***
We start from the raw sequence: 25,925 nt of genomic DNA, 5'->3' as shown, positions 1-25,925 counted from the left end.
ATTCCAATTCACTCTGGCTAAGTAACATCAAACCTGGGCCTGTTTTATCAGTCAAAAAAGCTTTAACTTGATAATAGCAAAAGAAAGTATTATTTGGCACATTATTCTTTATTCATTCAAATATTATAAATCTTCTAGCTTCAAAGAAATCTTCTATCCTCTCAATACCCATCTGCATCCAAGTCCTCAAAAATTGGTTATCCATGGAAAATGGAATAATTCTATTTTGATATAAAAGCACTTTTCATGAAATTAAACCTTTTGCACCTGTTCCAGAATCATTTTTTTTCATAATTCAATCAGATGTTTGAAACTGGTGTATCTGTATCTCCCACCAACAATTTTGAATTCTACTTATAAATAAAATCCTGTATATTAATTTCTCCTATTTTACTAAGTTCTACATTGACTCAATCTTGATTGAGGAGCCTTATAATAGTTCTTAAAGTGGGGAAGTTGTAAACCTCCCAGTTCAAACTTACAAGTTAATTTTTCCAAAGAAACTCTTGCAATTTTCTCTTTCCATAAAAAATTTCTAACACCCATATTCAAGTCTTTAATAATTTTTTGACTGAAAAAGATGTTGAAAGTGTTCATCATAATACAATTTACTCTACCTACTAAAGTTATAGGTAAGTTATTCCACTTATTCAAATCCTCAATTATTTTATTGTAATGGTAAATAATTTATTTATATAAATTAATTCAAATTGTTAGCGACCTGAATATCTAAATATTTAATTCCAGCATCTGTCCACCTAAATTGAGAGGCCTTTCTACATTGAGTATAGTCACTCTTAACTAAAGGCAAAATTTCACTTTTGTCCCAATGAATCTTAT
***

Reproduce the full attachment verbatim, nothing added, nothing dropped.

We start from the raw sequence: 25,925 nt of genomic DNA, 5'->3' as shown, positions 1-25,925 counted from the left end.
ATTCCAATTCACTCTGGCTAAGTAACATCAAACCTGGGCCTGTTTTATCAGTCAAAAAAGCTTTAACTTGATAATAGCAAAAGAAAGTATTATTTGGCACATTATTCTTTATTCATTCAAATATTATAAATCTTCTAGCTTCAAAGAAATCTTCTATCCTCTCAATACCCATCTGCATCCAAGTCCTCAAAAATTGGTTATCCATGGAAAATGGAATAATTCTATTTTGATATAAAAGCACTTTTCATGAAATTAAACCTTTTGCACCTGTTCCAGAATCATTTTTTTTCATAATTCAATCAGATGTTTGAAACTGGTGTATCTGTATCTCCCACCAACAATTTTGAATTCTACTTATAAATAAAATCCTGTATATTAATTTCTCCTATTTTACTAAGTTCTACATTGACTCAATCTTGATTGAGGAGCCTTATAATAGTTCTTAAAGTGGGGAAGTTGTAAACCTCCCAGTTCAAACTTACAAGTTAATTTTTCCAAAGAAACTCTTGCAATTTTCTCTTTCCATAAAAAATTTCTAACACCCATATTCAAGTCTTTAATAATTTTTTGACTGAAAAAGATGTTGAAAGTGTTCATCATAATACAATTTACTCTACCTACTAAAGTTATAGGTAAGTTATTCCACTTATTCAAATCCTCAATTATTTTATTGTAATGGTAAATAATTTATTTATATAAATTAATTCAAATTGTTAGCGACCTGAATATCTAAATATTTAATTCCAGCATCTGTCCACCTAAATTGAGAGGCCTTTCTACATTGAGTATAGTCACTCTTAACTAAAGGCAAAATTTCACTTTTGTCCCAATGAATCTTAT